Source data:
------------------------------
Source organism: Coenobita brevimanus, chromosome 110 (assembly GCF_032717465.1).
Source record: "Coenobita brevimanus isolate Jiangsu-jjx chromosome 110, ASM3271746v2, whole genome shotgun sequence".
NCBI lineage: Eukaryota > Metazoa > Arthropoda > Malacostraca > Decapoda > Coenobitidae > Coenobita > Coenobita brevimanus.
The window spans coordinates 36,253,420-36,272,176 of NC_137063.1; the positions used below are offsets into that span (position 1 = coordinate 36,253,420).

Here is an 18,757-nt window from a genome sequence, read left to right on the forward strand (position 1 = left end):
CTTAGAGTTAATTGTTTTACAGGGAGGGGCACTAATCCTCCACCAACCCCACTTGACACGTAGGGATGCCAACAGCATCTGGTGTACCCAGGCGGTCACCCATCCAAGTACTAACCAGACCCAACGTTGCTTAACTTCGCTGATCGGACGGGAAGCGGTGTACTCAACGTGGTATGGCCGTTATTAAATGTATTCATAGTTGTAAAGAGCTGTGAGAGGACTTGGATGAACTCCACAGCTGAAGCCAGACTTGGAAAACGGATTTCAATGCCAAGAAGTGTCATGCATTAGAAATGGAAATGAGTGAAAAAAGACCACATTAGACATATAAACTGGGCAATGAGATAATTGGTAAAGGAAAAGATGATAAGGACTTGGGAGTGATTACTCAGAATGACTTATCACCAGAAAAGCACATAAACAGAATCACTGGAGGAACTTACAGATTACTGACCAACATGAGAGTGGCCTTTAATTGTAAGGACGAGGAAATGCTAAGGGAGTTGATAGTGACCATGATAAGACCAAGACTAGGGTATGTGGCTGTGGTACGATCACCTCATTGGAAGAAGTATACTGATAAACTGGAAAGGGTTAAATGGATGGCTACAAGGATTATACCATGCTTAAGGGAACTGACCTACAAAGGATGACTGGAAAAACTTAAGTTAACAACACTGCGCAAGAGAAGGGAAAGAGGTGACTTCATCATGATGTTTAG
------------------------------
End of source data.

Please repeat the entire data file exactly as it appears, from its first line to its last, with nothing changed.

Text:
Source organism: Coenobita brevimanus, chromosome 110 (assembly GCF_032717465.1).
Source record: "Coenobita brevimanus isolate Jiangsu-jjx chromosome 110, ASM3271746v2, whole genome shotgun sequence".
NCBI lineage: Eukaryota > Metazoa > Arthropoda > Malacostraca > Decapoda > Coenobitidae > Coenobita > Coenobita brevimanus.
The window spans coordinates 36,253,420-36,272,176 of NC_137063.1; the positions used below are offsets into that span (position 1 = coordinate 36,253,420).

Here is an 18,757-nt window from a genome sequence, read left to right on the forward strand (position 1 = left end):
CTTAGAGTTAATTGTTTTACAGGGAGGGGCACTAATCCTCCACCAACCCCACTTGACACGTAGGGATGCCAACAGCATCTGGTGTACCCAGGCGGTCACCCATCCAAGTACTAACCAGACCCAACGTTGCTTAACTTCGCTGATCGGACGGGAAGCGGTGTACTCAACGTGGTATGGCCGTTATTAAATGTATTCATAGTTGTAAAGAGCTGTGAGAGGACTTGGATGAACTCCACAGCTGAAGCCAGACTTGGAAAACGGATTTCAATGCCAAGAAGTGTCATGCATTAGAAATGGAAATGAGTGAAAAAAGACCACATTAGACATATAAACTGGGCAATGAGATAATTGGTAAAGGAAAAGATGATAAGGACTTGGGAGTGATTACTCAGAATGACTTATCACCAGAAAAGCACATAAACAGAATCACTGGAGGAACTTACAGATTACTGACCAACATGAGAGTGGCCTTTAATTGTAAGGACGAGGAAATGCTAAGGGAGTTGATAGTGACCATGATAAGACCAAGACTAGGGTATGTGGCTGTGGTACGATCACCTCATTGGAAGAAGTATACTGATAAACTGGAAAGGGTTAAATGGATGGCTACAAGGATTATACCATGCTTAAGGGAACTGACCTACAAAGGATGACTGGAAAAACTTAAGTTAACAACACTGCGCAAGAGAAGGGAAAGAGGTGACTTCATCATGATGTTTAG